One random day, we received a letter in the office saying Impact PR & Communications had been named the best public relations firm in Poughkeepsie, New York. After some initial excitement at the possibility of being recognized for all of our hard work, critical thinking kicked in and we started to ask questions. “How many PR firms are even in Poughkeepsie? Is this for real?”
Personal and professional branding is important and even necessary to help show the world that you and your business/organization are leaders in your community and industry. Awards are a great way to build those brands, and there are many out there. Here are two areas to consider if an award is truly sweet recognition for your leadership – or simply half-baked.
Reputation of the Awarding Organization
It’s no coincidence that the top sought-after awards are those given out by the most prestigious organizations for a particular industry. Think of the Oscars, the Emmy Awards, GRAMMY Awards, etc. Each of these awards carry a particular weight because they are bestowed by an organization with a strong reputation as the leader in its industry.
Which organizations are the equivalent for your industry or community? Do those organizations have any awards programs you can participate in? I am particularly proud of having been named a “Forty Under 40” by the Dutchess County Regional Chamber of Commerce, a competitive distinction in my community. Similarly, there is a “40 Under 40” program run by The American City Business Journals, located in major markets across the U.S. Business Journal staff from various markets have noted that “40 Under 40” or its equivalent is one of the most popular award programs they have, and it lends instant credibility to honorees, in large part due to the strong reputation of Business Journals across the nation.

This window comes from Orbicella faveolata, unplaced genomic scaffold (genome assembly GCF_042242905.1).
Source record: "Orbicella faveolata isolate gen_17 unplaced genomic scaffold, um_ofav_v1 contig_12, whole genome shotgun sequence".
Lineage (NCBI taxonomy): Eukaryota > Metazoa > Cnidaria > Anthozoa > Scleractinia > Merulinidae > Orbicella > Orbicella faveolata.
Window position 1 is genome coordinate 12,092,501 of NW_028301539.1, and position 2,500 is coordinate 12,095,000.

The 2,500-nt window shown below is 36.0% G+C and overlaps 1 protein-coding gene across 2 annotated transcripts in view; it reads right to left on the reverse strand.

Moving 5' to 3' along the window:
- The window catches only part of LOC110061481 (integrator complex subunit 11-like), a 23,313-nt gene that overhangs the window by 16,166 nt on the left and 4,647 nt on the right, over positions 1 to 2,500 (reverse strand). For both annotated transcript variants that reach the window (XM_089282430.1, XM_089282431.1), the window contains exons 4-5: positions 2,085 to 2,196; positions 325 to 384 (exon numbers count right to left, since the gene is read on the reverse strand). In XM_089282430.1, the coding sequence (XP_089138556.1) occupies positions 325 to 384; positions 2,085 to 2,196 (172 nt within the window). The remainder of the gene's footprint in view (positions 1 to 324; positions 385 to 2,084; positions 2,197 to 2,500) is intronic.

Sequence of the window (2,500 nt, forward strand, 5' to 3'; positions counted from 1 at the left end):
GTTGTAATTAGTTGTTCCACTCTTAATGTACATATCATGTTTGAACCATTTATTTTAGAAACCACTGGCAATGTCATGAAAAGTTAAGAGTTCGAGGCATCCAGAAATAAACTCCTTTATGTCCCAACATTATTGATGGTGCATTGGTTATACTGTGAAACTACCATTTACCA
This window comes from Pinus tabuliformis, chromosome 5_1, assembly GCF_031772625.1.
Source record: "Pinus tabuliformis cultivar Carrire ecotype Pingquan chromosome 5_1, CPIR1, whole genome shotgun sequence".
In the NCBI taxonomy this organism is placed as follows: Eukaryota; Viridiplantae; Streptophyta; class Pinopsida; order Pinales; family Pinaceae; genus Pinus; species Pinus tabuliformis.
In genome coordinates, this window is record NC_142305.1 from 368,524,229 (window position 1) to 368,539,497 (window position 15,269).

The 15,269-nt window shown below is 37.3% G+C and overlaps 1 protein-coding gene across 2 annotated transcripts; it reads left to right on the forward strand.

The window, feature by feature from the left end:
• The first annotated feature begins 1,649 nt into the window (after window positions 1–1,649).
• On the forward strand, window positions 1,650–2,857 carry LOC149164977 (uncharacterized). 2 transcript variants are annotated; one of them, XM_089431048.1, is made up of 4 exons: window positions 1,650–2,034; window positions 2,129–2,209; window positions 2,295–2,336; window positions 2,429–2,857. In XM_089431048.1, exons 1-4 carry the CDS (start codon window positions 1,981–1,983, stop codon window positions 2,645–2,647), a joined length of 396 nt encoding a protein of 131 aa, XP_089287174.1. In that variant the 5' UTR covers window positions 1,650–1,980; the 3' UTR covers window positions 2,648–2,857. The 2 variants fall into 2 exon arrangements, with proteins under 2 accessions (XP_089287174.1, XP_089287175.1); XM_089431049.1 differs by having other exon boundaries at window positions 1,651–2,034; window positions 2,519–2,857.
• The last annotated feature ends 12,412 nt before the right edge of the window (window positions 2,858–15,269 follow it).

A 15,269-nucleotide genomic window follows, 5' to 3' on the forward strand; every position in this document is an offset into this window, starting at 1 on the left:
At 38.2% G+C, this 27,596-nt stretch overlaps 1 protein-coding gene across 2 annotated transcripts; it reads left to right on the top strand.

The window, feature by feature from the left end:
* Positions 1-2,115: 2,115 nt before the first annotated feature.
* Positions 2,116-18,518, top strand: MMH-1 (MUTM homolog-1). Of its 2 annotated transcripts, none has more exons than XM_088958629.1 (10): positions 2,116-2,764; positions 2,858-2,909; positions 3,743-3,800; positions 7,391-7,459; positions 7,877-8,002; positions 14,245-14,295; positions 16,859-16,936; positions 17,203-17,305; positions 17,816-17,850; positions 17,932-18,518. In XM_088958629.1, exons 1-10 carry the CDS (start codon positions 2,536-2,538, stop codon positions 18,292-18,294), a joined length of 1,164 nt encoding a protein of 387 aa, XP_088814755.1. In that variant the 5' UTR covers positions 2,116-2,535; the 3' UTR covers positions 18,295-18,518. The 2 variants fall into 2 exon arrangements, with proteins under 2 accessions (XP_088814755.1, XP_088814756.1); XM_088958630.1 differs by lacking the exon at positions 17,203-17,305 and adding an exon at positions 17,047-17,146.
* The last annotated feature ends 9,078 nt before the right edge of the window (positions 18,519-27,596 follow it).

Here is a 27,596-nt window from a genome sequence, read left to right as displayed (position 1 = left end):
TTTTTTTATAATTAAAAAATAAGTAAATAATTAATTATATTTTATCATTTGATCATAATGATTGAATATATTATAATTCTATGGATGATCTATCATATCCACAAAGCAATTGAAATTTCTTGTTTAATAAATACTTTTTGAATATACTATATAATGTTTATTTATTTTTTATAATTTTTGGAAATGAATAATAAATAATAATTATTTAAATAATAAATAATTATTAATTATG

How Winners are Determined
Another important way to know if an award is legitimate is to consider the process by which honorees are selected. In the case of the Chamber’s “Forty Under 40,” a selection committee comprised of former honorees makes the call, ensuring fairness. The Business Journals’ “40 Under 40” awards receive hundreds of nominations in some markets, and the editors and publishers know their publication’s reputation is on the line based on the individuals they select for these awards.
Does the nomination or application package for the award you are seeking explain how winners are chosen? Is the selection process conducted by an impartial panel of judges, or is it selected by someone who may have ulterior motives? For example, does ability to sponsor the awards event or purchase advertising space in an event program play in to the selection of winners, i.e. is it simply “pay for play?” Are pricey statues and plaques the first thing that’s offered up along with the good news? The more commercialized the honor, the less legitimate they feel and look to you and the outside world. Of course, there are expenses associated with awards such as purchasing a table or tickets to the award ceremony, but none of those expenses should be considered mandatory for your company or you to receive the award. There should be a strong element of merit.
One last thought in closing – it’s totally okay to seek and even self-nominate for awards. Your personal reputation and that of your company or organization can be greatly enhanced by receiving an award, so don’t be shy about applying. If you do feel awkward about self-nominating, you may want to consider hiring a public relations firm or independent consultant to fill out your award application for you. Just be sure to provide all of the necessary details for a strong application and, then, let the celebrating begin.